For instance resources will not permit the State to appoint more judges because the caseload has increased. In a business when revenue increases and demand increases, resources will be added to make gain out of the greater demand and to adjust the supply to meet that demand. The court system cannot accommodate that model and will use methodologies to reduce the caseload to bring it in line with the available resources. So for instance in New Zealand, the personal injury industry was removed from the court system to an administrative system of evaluation, reducing the caseload in that country by a significant percentage. In Australia the introduction of the security of payments system, reduced at one level a significant caseload from the court system to the adjudication system.
This will often be managed by granting costly adjournments which are not fair to other litigating parties and wasting both time and money. Even though an attempt was made in Aon Risk citation to minimise the large scale abuse of adjournments in the CLP for ill prepared litigants, it remains a matter for discretion of a judge and the cost (which is not always recoverable) and time wasting (which is irremediable) consequences, have not been significantly reduced.
It is not unusual for individuals in the court system to be confronted by a resource shortage which will ultimately play a role in judicial system decision-making outside of the parameters of the dispute between two litigants and in that process “Justice” becomes to some degree of commodity of convenience influenced by public policy.
With ADR, the resource problem is largely a resolved on many levels because the parties are able to choose at their convenience an adjudicator of their choice, a time of their own choice that does not compete with the general public for a forum and more particularly that embraces a system that can set rules which will exclude expensive and unnecessary processes which add to the cost and time but not the efficiency of the hearing.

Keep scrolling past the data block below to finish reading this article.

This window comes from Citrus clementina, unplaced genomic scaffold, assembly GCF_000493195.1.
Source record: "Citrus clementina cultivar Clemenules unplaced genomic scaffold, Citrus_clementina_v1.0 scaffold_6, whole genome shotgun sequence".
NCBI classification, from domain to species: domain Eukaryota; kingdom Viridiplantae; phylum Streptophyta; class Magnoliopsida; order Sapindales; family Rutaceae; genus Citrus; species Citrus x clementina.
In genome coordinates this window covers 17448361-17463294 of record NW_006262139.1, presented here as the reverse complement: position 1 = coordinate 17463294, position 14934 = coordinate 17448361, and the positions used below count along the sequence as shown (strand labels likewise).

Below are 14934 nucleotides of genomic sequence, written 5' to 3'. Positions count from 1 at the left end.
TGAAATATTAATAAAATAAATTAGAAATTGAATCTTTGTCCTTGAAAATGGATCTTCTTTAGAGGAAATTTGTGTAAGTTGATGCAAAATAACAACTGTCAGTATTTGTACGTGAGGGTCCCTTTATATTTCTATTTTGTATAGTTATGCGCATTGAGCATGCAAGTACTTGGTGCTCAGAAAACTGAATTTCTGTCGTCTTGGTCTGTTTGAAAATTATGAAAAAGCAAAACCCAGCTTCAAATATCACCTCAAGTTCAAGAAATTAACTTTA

Efficiency of the CLP Process
Qualitative assessment in the efficiency of CLP is distrusted and perhaps with good reason. Public policy cannot ensure that an adjudicator under the CLP is necessarily familiar with the area of law nor that time constraints in respect of the hearing will not affect or unfairly curtail the rights of litigants.
With ADR the adjudicator will have a reputation for being knowledgeable in a particular area and could be selected by the parties. The time constraints are governed by the will of the parties and their resources, and the consequences of failure may ensure that parties are unable to “play” the system as readily as they do under the CLP.
A significant benefit is that the court maintains (as a sanction against abuse) its supervisory role and supports sanction against abusive behaviour in the ADR system accordingly there is much less incentive to “play” the ADR process.
The Effect of Competition in ADR